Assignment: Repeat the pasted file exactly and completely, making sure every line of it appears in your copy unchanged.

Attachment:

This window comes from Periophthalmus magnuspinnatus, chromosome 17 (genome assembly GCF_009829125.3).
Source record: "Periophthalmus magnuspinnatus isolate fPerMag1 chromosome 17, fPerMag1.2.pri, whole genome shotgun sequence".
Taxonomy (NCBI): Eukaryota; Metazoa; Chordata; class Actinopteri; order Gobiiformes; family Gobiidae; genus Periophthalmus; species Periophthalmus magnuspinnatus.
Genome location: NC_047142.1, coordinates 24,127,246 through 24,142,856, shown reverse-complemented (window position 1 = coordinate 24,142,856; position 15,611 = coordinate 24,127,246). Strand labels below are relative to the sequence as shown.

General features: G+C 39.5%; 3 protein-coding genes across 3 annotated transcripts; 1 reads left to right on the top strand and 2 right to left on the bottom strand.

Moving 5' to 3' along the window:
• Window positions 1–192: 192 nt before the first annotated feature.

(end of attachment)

This window comes from Periophthalmus magnuspinnatus, chromosome 17 (genome assembly GCF_009829125.3).
Source record: "Periophthalmus magnuspinnatus isolate fPerMag1 chromosome 17, fPerMag1.2.pri, whole genome shotgun sequence".
Taxonomy (NCBI): Eukaryota; Metazoa; Chordata; class Actinopteri; order Gobiiformes; family Gobiidae; genus Periophthalmus; species Periophthalmus magnuspinnatus.
Genome location: NC_047142.1, coordinates 24,127,246 through 24,142,856, shown reverse-complemented (window position 1 = coordinate 24,142,856; position 15,611 = coordinate 24,127,246). Strand labels below are relative to the sequence as shown.

General features: G+C 39.5%; 3 protein-coding genes across 3 annotated transcripts; 1 reads left to right on the top strand and 2 right to left on the bottom strand.

Moving 5' to 3' along the window:
• Window positions 1–192: 192 nt before the first annotated feature.